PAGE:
Meet some of the incredible writers and illustrators on my client list.
Sam Maggs is the bestselling author of The Fangirl’s Guide to the Galaxy: A Handbook for Girl Geeks and Wonder Women: 25 Innovator, Inventors, and Trailblazers Who Changed History, both available now from Quirk Books. Named “Awesome Geek Feminist of the Year” by Women Write About Comics, Sam appears on TV and movie screens across Canada, writes a webcomic called Lady Junk, and has written for The Mary Sue, The Guardian, Marie Claire, and the National Post, among others.
CRYSTAL SMALLS ORD
Crystal Smalls Ord’s art and stories have appeared in multiple issues of the macabre children’s lit magazine, Underneath the Juniper Tree. She has created several illustrations for Anchor Group Publishing and her art can been seen in hitRECord.com’s musical short, Madamoiselle Noir. In her free time Crystal initiates dance parties and tickle fights with her kids, cleans house, teaches music in Sunday School, and lingers in the geekery corner of Pinterest.
Unable to face a day job or growing up, Mya Smith took to writing books. She has an incorrigible affection for bloody fairy tales, climbing up inadvisable objects, & breathing fire. One day, she hopes to walk away from an explosion, preferably with sunglasses on. Mya is a bicoastal entity living in Portland, Oregon, and is working on a way to split herself into three identical beings with the ability to mindmeld from many states away. It’s a process.
Megan Orsini has always wanted to run away with the circus and has been hugged by scores of homeless men. She has an affinity for street performers and the quirky, magical worlds they inhabit. Megan received her MFA from Fairleigh Dickinson University and lives in a suburb of Northern Virginia where there are no street performers and too many politicians.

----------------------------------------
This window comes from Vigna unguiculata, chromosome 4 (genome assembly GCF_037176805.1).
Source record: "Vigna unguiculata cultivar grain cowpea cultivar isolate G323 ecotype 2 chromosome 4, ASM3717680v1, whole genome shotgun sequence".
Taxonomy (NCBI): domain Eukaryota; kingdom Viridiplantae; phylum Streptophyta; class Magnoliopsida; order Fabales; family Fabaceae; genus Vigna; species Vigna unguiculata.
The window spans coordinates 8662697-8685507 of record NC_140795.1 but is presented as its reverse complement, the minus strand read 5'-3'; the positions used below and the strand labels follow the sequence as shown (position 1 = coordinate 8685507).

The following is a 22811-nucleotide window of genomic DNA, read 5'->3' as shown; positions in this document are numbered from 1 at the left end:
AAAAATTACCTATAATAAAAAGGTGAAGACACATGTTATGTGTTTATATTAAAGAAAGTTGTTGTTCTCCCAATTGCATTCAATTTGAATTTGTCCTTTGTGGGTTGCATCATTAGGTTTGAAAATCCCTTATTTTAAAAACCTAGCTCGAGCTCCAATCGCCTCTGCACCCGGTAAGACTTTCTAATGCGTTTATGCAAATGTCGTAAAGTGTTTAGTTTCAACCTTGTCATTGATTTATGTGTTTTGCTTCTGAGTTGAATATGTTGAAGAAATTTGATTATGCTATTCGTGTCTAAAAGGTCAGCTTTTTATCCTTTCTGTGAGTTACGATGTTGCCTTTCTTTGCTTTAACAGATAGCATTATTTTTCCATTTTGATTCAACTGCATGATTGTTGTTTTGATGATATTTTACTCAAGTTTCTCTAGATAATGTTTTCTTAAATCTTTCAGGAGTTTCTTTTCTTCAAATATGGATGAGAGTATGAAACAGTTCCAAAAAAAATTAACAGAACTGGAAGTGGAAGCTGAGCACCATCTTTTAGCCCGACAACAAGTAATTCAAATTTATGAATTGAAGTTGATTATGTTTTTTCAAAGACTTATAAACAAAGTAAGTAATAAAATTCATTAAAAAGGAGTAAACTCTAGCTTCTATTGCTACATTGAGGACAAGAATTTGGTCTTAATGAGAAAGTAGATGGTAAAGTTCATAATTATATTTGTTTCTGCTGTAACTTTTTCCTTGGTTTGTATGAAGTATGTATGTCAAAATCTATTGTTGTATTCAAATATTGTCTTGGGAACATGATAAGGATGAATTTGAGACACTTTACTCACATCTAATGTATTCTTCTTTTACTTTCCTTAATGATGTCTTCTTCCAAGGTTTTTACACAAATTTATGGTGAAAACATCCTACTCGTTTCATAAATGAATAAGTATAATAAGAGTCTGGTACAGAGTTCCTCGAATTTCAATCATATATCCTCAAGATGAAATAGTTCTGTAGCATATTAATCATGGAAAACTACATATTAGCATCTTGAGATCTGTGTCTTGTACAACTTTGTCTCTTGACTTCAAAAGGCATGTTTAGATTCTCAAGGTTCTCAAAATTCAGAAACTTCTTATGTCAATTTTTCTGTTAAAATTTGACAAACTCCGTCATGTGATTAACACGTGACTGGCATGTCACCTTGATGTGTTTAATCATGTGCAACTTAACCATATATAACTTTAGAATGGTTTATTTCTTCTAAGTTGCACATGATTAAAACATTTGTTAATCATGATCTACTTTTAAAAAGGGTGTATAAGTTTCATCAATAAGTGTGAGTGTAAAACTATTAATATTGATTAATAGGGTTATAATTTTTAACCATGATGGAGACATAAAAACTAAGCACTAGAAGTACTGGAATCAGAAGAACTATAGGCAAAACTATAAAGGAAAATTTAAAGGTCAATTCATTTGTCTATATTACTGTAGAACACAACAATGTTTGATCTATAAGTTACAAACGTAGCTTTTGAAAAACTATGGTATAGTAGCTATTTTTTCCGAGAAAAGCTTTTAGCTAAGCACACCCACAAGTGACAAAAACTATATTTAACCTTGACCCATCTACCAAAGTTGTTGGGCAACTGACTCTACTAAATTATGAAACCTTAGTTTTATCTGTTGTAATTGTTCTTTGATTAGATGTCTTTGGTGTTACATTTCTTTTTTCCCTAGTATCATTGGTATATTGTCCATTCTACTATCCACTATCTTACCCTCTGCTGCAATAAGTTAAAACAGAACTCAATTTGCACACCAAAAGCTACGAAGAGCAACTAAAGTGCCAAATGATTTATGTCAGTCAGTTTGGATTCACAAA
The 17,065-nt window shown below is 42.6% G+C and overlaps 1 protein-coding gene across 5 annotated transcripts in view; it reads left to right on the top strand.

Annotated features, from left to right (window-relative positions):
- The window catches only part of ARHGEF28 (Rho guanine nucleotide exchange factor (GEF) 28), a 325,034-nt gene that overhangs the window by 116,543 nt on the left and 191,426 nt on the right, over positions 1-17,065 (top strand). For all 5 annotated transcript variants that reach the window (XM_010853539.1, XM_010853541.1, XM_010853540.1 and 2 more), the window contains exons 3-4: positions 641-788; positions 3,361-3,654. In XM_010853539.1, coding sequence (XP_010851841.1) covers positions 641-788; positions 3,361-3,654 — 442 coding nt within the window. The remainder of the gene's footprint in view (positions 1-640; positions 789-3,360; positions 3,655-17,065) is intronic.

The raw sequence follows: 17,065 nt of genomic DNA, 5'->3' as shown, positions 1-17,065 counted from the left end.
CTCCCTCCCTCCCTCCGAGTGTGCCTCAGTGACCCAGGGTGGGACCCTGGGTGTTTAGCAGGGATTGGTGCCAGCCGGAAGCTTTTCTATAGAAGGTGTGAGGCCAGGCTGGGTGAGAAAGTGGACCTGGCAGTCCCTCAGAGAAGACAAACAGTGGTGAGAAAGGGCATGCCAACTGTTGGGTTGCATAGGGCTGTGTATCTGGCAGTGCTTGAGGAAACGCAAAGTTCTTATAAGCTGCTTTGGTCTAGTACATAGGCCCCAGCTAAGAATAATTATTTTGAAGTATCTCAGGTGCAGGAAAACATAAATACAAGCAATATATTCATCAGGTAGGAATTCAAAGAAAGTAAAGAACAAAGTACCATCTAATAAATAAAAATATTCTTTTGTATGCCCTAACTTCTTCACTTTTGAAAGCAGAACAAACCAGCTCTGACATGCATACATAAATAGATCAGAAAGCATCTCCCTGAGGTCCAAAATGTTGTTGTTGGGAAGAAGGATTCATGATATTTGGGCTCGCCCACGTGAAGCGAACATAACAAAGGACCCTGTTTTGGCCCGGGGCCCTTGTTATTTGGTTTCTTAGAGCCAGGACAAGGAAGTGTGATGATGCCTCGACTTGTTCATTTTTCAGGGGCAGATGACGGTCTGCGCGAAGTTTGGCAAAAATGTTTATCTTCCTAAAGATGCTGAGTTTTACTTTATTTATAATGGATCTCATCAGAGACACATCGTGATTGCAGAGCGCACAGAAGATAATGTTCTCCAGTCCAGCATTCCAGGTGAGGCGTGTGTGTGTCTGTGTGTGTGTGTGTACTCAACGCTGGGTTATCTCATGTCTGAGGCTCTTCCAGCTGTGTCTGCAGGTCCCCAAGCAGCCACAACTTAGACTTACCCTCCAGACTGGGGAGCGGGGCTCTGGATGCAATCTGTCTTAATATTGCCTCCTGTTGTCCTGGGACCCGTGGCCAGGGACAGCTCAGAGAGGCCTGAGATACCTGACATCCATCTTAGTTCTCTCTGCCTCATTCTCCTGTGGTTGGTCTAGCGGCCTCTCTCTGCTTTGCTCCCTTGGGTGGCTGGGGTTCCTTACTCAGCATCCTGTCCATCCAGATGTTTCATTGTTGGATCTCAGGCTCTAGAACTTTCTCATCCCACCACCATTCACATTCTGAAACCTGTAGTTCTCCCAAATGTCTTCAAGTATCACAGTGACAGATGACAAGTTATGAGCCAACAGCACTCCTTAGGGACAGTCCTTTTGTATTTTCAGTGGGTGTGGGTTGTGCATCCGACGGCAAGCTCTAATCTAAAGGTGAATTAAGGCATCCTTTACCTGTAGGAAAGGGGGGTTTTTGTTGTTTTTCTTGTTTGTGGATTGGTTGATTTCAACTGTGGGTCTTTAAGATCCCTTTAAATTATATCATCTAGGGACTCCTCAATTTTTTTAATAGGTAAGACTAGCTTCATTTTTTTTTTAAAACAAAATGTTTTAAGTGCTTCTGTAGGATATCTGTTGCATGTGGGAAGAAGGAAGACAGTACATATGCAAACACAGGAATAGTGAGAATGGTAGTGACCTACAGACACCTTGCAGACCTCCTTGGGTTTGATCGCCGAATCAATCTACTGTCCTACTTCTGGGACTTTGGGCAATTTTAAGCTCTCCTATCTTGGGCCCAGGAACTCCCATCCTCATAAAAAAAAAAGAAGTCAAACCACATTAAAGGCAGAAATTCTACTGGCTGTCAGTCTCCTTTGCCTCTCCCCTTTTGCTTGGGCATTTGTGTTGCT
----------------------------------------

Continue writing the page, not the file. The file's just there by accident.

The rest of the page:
Gennelle Smith is an interactive writer based in Toronto. After receiving her MA in Film & Literature from the University of York (UK), she worked in film production and spend a lot of time daydreaming on film sets. She currently writes for a children’s games studio and, when not recording podcasts and inventing oddball characters, loves discovering new animated films, historical lit, and live comedy.
Whitney Taylor is a YA writer that only speaks one language—fangirl. When she’s not devouring books, she spends her time taking selfies, obsessing over any TV show with a love triangle, and eating way too much McDonald’s. She’s an English and Psychology major from Virginia that likes to pretend she’s a supermodel from New York City. Her friends call her The Queen and she has a monogrammed robe to prove it. Bow down.
Whitney’s debut Contemporary YA novel, Definitions of Indefinable Things, will be published by Houghton Mifflin Harcourt Books for Young Readers in April 2017.
RuthAnne Snow was born and raised in Kaysville, Utah. She was a sorority girl in college and social activities director in law school—which was a lot like being back in the sorority. She has interned for the U.S. Senate, worked on policy papers for Congress and the State Department, and once spent a year sorting through emails looking for fraud. It wasn’t nearly as fun as writing fiction. She loves travel, dogs, horror movies, and baking.
Austin Gilkeson writes about all sorts of things, but the things he loves the most are the ones that go bump in the night. After getting his MA in English literature from the University of Chicago, he spent two years teaching elementary and junior high school English on a remote Japanese island. His writing has appeared at The Toast, and his work for children has been published in the children’s literary magazines Underneath the Juniper Tree and Spellbound, and on the YA podcast Cast of Wonders. He lives with his wife and son in Chicago.